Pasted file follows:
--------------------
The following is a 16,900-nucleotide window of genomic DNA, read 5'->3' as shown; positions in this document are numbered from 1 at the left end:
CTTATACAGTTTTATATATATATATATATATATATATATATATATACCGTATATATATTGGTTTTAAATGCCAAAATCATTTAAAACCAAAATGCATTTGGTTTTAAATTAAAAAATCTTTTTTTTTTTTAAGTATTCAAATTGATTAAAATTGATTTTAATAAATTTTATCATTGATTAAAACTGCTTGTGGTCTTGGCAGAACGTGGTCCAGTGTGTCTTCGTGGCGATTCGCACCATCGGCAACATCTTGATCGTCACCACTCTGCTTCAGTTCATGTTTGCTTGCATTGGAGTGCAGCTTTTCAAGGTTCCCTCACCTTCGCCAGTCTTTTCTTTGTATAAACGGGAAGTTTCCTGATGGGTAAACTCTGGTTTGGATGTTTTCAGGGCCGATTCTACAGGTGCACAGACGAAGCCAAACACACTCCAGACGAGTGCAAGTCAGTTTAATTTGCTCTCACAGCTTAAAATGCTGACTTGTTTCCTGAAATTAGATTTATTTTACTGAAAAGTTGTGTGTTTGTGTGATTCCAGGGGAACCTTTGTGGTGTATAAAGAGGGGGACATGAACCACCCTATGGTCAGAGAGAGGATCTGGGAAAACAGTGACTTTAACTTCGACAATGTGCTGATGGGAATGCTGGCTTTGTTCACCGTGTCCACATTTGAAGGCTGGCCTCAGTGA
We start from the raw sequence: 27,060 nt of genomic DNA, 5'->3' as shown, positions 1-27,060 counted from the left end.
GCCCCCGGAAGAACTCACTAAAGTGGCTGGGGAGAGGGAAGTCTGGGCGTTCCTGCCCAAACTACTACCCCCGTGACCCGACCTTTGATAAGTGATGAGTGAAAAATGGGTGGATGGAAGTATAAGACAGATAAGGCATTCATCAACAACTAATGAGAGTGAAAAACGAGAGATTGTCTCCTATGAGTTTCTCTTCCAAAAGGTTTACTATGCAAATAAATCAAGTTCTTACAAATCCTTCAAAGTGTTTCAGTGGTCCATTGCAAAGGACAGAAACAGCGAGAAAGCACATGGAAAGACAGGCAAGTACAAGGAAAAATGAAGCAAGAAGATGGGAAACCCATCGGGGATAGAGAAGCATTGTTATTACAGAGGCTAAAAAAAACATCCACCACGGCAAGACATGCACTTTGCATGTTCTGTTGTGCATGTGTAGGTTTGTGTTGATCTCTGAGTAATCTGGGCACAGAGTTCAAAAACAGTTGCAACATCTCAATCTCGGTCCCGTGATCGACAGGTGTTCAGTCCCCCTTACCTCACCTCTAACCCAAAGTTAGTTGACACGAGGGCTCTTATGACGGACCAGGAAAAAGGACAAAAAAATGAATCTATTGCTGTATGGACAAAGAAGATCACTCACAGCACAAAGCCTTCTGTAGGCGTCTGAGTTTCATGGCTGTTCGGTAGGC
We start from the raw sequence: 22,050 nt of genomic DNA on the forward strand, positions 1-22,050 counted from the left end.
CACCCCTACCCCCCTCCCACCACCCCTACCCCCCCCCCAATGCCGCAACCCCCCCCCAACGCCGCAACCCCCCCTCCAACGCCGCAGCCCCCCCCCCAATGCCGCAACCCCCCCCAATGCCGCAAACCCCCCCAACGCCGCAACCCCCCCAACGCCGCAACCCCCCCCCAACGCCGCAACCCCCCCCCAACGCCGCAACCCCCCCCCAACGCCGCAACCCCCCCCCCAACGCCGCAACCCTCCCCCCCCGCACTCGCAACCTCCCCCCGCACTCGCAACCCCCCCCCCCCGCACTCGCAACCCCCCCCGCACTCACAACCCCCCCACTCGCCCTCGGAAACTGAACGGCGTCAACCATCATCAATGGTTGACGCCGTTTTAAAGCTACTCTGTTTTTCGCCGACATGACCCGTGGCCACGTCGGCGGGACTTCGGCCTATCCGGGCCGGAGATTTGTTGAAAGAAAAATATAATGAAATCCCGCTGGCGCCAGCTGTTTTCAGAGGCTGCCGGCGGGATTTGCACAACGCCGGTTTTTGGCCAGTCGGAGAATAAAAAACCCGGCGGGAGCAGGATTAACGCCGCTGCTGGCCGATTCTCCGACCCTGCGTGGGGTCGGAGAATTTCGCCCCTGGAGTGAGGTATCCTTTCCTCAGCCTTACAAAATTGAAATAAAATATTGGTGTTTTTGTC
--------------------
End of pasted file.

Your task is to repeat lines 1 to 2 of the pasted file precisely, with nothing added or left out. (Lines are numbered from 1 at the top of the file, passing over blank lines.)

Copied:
The following is a 16,900-nucleotide window of genomic DNA, read 5'->3' as shown; positions in this document are numbered from 1 at the left end:
CTTATACAGTTTTATATATATATATATATATATATATATATATATACCGTATATATATTGGTTTTAAATGCCAAAATCATTTAAAACCAAAATGCATTTGGTTTTAAATTAAAAAATCTTTTTTTTTTTTAAGTATTCAAATTGATTAAAATTGATTTTAATAAATTTTATCATTGATTAAAACTGCTTGTGGTCTTGGCAGAACGTGGTCCAGTGTGTCTTCGTGGCGATTCGCACCATCGGCAACATCTTGATCGTCACCACTCTGCTTCAGTTCATGTTTGCTTGCATTGGAGTGCAGCTTTTCAAGGTTCCCTCACCTTCGCCAGTCTTTTCTTTGTATAAACGGGAAGTTTCCTGATGGGTAAACTCTGGTTTGGATGTTTTCAGGGCCGATTCTACAGGTGCACAGACGAAGCCAAACACACTCCAGACGAGTGCAAGTCAGTTTAATTTGCTCTCACAGCTTAAAATGCTGACTTGTTTCCTGAAATTAGATTTATTTTACTGAAAAGTTGTGTGTTTGTGTGATTCCAGGGGAACCTTTGTGGTGTATAAAGAGGGGGACATGAACCACCCTATGGTCAGAGAGAGGATCTGGGAAAACAGTGACTTTAACTTCGACAATGTGCTGATGGGAATGCTGGCTTTGTTCACCGTGTCCACATTTGAAGGCTGGCCTCAGTGA